Do It Yourself

 

How to Make Your Own Moneymaker-style Leather Dual Camera Harness for Just $70

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I think the Holdfast Moneymaker is pretty awesome. Not just because it’s made of durable materials, but because it’s an elegant solution to the problem of welding two cameras without looking like a Navy Seal. My jaw did drop when I saw the $200-300 price tag though, since it’s basically TWO BELTS. The portrait sliders are extra, and will set you back another $50… if you want to be able to shoot vertically, that is.
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Hack Combines Graphing Calculator and Game Boy Camera to Create a Selfie-Snapping Machine

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Christopher Mitchell recently breathed some photographic life into a pice of technology many of us probably have languishing away in some drawer. With the help of an Arduino board, he’s found a way to Frankenstein a Texas Instruments graphing calculator and Game Boy Camera into the ArTICam: a 128–128 grayscale selfie machine.

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Photographer Turns His Old Darkroom Enlarger Into a Large Format Camera

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Photographer Chuck Baker is a self-proclaimed “camera and darkroom equipment hoarder” who can’t bear to get rid of gear even when it no longer works. Having a large number of enlargers in his collection, Baker recently decided to upcycle one of them by turning it into a working camera.

The large format camera you see about is what resulted from the project.
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A Cheaper Filter Holder for the Nikon 14-24mm f/2.8 Created with 3D Printing

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Need a piece of gear but can’t find a reasonably priced option? Perhaps 3D printing could help.

That’s what photographers Patrick Ludolph and Christian Steinkrüger. After not finding an affordable filter solution for his Nikon 14-24mm f/2.8 lens, Ludolph approached Steinkrüger — a 3D printing hobbyist — with the idea of creating a custom filter holder themselves.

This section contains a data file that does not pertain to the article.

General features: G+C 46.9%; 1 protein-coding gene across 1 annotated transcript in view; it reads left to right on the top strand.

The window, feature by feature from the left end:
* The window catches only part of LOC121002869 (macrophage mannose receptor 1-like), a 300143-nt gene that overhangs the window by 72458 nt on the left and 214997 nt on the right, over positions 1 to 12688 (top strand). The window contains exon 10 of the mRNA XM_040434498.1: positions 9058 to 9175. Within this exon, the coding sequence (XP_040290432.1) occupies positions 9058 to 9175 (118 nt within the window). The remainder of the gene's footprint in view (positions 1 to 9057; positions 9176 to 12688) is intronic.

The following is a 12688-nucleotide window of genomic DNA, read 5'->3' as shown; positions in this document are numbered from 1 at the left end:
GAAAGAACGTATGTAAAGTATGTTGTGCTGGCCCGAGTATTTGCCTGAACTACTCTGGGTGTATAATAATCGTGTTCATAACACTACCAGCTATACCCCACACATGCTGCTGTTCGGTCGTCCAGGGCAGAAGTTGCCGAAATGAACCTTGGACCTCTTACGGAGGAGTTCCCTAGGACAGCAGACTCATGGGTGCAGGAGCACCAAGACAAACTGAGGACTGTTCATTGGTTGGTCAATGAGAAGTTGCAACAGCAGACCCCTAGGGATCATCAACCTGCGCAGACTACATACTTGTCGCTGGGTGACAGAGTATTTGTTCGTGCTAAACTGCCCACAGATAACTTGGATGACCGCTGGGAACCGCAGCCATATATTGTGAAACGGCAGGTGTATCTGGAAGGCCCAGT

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DIY Project Turns a Cheap Antique Store Camera Into the Perfect Shell for an Unused GoPro

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Have you ever bought a GoPro just to realize that your life might not be quite as extreme as you initially thought? We’ve seen it before, and that’s exactly what happened recently with Instructables user Brooklyntonia.

But rather than watching her GoPro Hero 3 collect dust on a shelf, she decided to create an unlikely pair by Frankensteining together her unused GoPro and an old AGFA Ansco Shur Shot she had lying around. Read more…

Tip: Two Strips of Velcro Can Make for a Super Simple Accessory Holder for Your Strap

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If you’re a fan of thrifty DIY substitutes for camera accessories, here’s a quick and easy one for you: you can easily carry spare batteries (and other items and accessories) on your camera or bag strap using two strips of Velcro.
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DIY Strobe Reflector Uses an IKEA Lampshade and Leaves Your Modeling Light Smelling of Coffee

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If you happen to have an old studio light sitting around, or you’ve found a set on Craigslist you’d like to pick up, we found a clever DIY hack that you should take a look at. Put together by Instructables user gmjhowe, the hack uses an IKEA lampshade and the bottom of a coffee tin to make a basic, but impressive, reflector.

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Photo Trick: Use Hydrochloric Acid and Ammonia to Create Opaque Steam for Hot Drink Photos

When it comes to food photography, particularly beverages, one of the most difficult things to capture is steam. Not only do the drinks not stay warm for very long, but the steam is often nearly transparent and hard to catch on camera.

Thankfully, photographer Phillip McCordall has a clever trick that’ll solve this problem for you — that is, if you don’t mind working with hydrochloric acid and ammonia.

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Fun Weekend Project: How to Make a DIY Pop-Up Print

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If you’re looking to make a DIY gift or keepsake, the folks at Photojojo have come up with a great project for you. It’s a clever pop-up photo print that can be packed (and shipped) flat, then opened up to create a 3D version of the photograph of your choosing.

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external Turn Virtually Any Logo Into A Photo Booth Catch Light With This Modifier —Fstoppers

I think we can all agree that catch lights in the eyes of our subjects can enhance a photo tremendously. Each modifier we pick renders a different reflection in the eyes of our subject and can give the image a completely different feel. I recently discovered a way to build virtually any shape modifier that can be used in a mobile photo booth or permanent installment in your studio. And it’s amazing!

 
Nov 06, 2014 · Permalink · Comment